Yes - I did notice the grease marks on the paper - you know what you're getting into before eating something called "little fatty". The incredible thing about this treat is not only that it's delicious (best description I can think of is the offspring of a corn muffin & a cinnamon graham cracker) - there's an amazing & tedious tradition behind it that people are still abiding to in 2010.  

First - get to the market to buy some corn kernels. Boil it up - then go ahead and put that out in the sun to dry. No big deal - just take your dried corn to the local mill so you can get your corn flour. Oh but gotta put your flour out to dry again. (Jaim's uncle said he tended to the drying process up on their roof for TWO DAYS!) Now get that extra dry flour to the mill again cuz you're gonna want it a little finer. OK! Flour's ready - take it along with your other ingredients to your friendly baker down the street. They'll let you use their industrial size mixers so you can whip up your 10 kilos of cookie dough. (Only 22 pounds this year, Tía Yolanda, what happened??) Roll out the little gordita balls and stamp a little design to squish them down. Take your who-knows-how-many trays over to the wood-burning brick oven and a nice man who's probably been working in the family business since he was 11 will tend to the baking process for you. If you're lucky, the line won't be too long with the other ladies in your neighborhood and you can head home with your tub-o-goodness before nightfall.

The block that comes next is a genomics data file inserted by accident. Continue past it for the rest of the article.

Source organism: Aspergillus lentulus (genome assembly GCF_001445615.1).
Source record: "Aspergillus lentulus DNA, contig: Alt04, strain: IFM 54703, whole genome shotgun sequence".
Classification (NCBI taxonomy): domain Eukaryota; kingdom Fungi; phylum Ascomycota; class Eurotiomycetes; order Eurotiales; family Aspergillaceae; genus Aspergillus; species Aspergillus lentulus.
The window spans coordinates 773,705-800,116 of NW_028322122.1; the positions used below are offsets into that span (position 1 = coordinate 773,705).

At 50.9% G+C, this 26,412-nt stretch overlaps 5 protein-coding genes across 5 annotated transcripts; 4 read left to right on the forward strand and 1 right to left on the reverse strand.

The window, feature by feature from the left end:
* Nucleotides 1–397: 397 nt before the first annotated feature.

All sassiness aside - customs like this really inspire me. Jaime and I casually walked into the bakery where his aunt had made her cookies two days before and I got to see the process 1st hand. I even got to try one of Doña Choya's gorditas. With her 40 years of experience - this lady has got it down.  

Thursday, November 4

the dead's day

You know how you hear that Mexicans laugh in the face of death and all that? I've spent my second consecutive Día de Muertos in the country and I haven't seen laughing per say - but they definitely do things around here that might make a girl from Wisconsin shiver a tiny bit. Like the annual exposition of Catrinas - aka larger than life female skeletons (or in Jaime's English... "skeletors") dressed up in their Halloween best.  And you also have the ofrendas (offerings) to the dead in your home. You can keep it simple with a small altar with pictures, candles and flowers. Or if you're up to it - you can set up something like this: